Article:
These are tough tasks, so I asked Dean to speak to some of the challenges. Luckily, he’s a patient guy with a lot to say.
On managing stakeholders and ensuring alignment on priorities and objectives, Dean says, “In order for managing stakeholders to stay aligned on priorities, they’ll need more transparency and collaborative win-win business relationships in which both healthcare systems and medical device manufacturers are equally committed to each other’s success. On the healthcare side, they need to understand where parts and products are manufactured to perform more predictive data and analytics for forecasting and planning efforts. And the manufacturers should offer more data transparency which will result in better planning and forecasting to navigate the ebbs and flows and enable better decision-making by healthcare systems.
Due to the sensitive nature of the information being requested, the effort to increase visibility is typically met with a lot of reluctance and push back. Dean essentially puts the onus back on suppliers to get with the times. “Traditionally, the relationships between buyers and suppliers are transactional, based only on the transaction between the two parties: what is the supplier providing, at what cost, and for what length of time. The relationship begins and ends there. The tide is shifting, and buyers expect more from their suppliers, especially given what the pandemic exposed around the fragility of the supply chain. The suppliers that get ahead of this will not only reap the benefits of improved relationships, but they will be able to take action on insights derived from greater visibility to manage risks more effectively.”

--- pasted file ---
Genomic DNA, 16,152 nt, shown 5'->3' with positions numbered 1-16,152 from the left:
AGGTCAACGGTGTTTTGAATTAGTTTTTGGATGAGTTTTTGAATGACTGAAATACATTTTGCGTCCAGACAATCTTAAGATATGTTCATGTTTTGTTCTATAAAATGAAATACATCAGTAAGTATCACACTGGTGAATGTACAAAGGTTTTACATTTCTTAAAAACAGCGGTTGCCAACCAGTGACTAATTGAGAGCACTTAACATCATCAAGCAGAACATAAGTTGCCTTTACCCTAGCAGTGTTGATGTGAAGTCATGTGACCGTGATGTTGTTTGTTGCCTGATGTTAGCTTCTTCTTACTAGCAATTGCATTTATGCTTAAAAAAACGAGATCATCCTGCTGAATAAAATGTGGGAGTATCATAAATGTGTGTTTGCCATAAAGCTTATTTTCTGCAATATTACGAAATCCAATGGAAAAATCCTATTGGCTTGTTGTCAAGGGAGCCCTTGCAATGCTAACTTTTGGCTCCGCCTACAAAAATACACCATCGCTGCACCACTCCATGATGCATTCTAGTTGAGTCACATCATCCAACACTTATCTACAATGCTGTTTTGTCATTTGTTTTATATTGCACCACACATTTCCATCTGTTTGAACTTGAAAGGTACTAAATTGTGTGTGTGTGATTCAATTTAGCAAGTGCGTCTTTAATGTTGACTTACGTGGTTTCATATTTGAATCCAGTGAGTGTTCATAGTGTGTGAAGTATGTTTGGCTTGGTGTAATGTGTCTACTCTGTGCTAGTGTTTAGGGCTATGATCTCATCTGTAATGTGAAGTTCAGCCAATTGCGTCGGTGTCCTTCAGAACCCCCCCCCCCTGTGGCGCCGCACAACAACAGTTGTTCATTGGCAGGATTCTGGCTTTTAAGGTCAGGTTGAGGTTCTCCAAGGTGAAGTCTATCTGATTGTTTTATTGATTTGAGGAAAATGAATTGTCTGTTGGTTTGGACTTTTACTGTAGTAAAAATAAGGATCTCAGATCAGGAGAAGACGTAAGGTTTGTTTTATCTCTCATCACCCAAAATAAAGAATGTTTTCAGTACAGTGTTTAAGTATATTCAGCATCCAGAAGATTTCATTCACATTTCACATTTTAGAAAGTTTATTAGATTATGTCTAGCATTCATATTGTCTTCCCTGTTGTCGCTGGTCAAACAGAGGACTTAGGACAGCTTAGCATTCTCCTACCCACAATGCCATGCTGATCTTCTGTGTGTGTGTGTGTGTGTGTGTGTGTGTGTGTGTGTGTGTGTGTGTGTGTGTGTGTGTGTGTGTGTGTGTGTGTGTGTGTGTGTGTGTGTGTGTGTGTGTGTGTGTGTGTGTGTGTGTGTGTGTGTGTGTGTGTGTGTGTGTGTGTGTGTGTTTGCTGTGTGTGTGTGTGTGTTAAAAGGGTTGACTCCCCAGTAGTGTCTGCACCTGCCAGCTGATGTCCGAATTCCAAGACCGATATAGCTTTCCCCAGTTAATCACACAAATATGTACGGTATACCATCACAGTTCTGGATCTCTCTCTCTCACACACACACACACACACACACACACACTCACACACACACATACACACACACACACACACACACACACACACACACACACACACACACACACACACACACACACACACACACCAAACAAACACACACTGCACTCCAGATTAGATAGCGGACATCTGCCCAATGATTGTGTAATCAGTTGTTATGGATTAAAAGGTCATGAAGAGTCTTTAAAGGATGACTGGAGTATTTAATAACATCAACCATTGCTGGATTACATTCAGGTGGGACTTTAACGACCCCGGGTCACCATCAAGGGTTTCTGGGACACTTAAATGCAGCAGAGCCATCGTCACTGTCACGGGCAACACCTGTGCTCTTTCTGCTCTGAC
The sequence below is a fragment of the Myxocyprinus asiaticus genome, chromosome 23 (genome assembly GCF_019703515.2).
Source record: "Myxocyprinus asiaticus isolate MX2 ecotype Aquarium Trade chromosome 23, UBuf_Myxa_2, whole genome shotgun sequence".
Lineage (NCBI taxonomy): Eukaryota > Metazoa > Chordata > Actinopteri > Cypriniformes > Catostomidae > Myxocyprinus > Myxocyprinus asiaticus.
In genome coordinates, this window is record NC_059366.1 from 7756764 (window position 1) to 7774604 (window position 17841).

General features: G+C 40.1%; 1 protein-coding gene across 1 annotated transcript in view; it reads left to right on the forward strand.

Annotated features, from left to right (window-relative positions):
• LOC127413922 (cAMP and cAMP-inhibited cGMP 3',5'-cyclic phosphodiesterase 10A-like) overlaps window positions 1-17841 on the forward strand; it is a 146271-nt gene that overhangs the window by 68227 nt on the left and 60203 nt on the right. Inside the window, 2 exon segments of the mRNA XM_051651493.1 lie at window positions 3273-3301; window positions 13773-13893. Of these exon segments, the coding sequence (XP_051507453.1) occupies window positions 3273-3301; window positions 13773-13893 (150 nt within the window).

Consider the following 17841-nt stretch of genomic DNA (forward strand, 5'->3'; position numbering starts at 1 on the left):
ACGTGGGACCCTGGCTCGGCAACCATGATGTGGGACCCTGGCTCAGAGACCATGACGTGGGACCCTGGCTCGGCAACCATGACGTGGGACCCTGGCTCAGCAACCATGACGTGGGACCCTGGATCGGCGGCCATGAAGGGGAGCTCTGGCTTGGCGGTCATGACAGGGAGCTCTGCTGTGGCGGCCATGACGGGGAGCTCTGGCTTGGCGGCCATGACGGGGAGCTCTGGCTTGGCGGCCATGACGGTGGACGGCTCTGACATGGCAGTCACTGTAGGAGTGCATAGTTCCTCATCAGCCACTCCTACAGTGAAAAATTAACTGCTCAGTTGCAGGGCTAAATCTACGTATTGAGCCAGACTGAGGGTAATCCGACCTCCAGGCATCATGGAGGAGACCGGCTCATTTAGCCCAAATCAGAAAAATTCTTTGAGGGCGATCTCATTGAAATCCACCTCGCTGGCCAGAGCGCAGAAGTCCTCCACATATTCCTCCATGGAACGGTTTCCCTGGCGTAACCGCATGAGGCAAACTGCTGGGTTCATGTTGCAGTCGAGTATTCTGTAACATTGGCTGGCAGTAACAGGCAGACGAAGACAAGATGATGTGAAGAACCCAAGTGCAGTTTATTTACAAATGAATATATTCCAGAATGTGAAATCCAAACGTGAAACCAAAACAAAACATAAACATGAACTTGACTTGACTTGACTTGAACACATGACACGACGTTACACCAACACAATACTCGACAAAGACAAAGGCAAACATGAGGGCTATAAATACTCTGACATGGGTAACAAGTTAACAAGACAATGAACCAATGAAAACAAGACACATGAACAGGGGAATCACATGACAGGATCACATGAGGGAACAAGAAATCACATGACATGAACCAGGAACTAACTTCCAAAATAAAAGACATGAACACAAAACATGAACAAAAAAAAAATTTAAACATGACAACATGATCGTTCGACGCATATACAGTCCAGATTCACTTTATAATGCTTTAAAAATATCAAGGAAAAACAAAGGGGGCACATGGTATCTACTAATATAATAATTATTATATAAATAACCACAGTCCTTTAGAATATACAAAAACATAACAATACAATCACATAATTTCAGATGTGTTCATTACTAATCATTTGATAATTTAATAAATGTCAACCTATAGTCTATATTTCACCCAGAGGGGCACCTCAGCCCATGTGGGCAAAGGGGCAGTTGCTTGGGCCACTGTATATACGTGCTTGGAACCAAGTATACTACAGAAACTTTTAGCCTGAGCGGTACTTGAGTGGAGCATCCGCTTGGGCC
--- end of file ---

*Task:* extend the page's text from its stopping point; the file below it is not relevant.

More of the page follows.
He offers a final tip. “A first step in enabling a supply chain data exchange is to make sure partners and buyers are aware of the conditions throughout the supply chain based on real-time data to enable predictive views into delays and disruptions. With well understand data sets, both parties can respond more effectively and work together when disruptions occur.”
As for where supply chain is heading, Dean says, “Moving forward, we’ll continue to see a shift toward Robotic Process Automation (RPA), Artificial Intelligence (AI), and advanced analytics to optimise the supply chain. The pandemic, as it has done in many other industries, will accelerate the move to digital, with the benefits of improving efficiency, visibility, and error rate. AI can consume enormous amounts of data to drive real-time pattern detection and mitigate risk from global disruptive events.”